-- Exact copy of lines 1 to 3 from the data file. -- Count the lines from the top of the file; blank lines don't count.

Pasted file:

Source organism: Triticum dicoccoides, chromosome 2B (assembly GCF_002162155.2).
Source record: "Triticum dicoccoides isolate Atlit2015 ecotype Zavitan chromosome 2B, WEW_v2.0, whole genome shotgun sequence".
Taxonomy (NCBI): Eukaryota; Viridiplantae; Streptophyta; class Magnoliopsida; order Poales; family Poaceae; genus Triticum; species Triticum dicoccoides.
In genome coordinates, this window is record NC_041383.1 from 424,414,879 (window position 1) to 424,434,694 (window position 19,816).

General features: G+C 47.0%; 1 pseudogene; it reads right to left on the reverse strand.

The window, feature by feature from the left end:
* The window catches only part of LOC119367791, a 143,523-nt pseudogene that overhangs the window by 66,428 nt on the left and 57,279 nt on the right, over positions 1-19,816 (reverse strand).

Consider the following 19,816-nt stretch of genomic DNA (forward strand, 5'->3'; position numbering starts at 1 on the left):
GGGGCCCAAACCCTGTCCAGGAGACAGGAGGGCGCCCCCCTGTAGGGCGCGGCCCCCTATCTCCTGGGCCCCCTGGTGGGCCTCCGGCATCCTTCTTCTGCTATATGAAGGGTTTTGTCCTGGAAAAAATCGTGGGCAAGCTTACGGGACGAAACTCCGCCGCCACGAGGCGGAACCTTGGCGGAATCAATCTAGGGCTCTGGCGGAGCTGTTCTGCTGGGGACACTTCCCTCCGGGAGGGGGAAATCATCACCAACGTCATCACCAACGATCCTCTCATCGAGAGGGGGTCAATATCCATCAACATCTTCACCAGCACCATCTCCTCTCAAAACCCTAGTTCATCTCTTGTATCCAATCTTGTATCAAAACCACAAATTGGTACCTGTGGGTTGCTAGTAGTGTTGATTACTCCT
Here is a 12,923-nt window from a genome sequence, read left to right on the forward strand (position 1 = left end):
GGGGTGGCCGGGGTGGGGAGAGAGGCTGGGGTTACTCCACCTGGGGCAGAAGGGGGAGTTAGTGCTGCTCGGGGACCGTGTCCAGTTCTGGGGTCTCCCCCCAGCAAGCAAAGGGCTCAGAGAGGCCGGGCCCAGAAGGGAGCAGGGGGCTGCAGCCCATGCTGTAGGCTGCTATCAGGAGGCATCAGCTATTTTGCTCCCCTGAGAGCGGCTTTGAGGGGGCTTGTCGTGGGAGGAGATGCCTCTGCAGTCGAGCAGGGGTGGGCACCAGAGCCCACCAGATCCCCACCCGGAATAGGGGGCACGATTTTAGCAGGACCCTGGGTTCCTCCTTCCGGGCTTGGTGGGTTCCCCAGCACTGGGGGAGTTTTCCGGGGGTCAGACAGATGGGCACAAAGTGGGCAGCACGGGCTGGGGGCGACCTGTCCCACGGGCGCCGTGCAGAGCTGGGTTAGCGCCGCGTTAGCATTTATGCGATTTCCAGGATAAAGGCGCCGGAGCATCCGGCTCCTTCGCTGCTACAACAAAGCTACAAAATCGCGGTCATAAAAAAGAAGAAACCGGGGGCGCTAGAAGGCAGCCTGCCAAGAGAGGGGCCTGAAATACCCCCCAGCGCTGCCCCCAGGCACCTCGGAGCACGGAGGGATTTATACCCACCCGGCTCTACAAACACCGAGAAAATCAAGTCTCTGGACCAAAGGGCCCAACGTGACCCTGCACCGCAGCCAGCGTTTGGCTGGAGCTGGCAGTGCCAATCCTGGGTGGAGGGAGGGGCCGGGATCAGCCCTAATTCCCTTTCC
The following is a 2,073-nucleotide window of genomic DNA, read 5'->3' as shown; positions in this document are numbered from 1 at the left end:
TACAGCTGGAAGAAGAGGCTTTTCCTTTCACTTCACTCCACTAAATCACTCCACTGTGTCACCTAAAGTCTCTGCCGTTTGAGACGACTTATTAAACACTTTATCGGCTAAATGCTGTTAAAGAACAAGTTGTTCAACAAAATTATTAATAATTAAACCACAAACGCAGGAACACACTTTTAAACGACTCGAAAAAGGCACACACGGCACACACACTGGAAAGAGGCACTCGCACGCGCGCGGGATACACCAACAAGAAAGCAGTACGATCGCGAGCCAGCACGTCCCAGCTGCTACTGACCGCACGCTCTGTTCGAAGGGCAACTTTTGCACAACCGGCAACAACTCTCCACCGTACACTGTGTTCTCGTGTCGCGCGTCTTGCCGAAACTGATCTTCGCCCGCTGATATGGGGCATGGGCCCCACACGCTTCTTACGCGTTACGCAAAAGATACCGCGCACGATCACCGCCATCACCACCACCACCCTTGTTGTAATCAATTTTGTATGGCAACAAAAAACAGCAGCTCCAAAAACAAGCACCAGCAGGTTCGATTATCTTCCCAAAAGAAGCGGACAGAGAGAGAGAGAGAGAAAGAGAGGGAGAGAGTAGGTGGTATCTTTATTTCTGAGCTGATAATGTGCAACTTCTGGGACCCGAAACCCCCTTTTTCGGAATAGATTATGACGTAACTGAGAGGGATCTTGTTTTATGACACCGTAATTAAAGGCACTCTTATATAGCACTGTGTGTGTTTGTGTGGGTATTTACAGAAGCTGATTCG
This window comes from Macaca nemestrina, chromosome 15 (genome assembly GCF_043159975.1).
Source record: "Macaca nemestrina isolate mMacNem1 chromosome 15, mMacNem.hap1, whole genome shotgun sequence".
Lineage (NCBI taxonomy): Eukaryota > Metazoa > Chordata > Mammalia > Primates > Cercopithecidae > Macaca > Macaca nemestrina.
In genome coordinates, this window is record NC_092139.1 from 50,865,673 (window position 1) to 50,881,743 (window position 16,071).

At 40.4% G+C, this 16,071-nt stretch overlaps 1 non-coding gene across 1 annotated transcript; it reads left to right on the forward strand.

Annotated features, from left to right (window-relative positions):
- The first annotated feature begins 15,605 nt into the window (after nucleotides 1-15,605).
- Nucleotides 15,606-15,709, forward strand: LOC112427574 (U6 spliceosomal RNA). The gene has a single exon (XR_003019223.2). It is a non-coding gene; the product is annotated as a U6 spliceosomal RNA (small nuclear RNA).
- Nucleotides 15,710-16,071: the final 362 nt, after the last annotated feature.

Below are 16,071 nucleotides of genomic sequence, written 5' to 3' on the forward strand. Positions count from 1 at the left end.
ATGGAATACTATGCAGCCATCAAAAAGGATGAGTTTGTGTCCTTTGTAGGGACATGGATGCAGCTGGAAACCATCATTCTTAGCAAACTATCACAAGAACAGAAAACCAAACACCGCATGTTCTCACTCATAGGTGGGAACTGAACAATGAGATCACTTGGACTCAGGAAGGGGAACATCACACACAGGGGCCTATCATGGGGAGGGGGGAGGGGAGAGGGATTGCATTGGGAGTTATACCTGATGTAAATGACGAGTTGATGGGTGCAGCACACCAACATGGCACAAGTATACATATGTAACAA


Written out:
Source organism: Triticum dicoccoides, chromosome 2B (assembly GCF_002162155.2).
Source record: "Triticum dicoccoides isolate Atlit2015 ecotype Zavitan chromosome 2B, WEW_v2.0, whole genome shotgun sequence".
Taxonomy (NCBI): Eukaryota; Viridiplantae; Streptophyta; class Magnoliopsida; order Poales; family Poaceae; genus Triticum; species Triticum dicoccoides.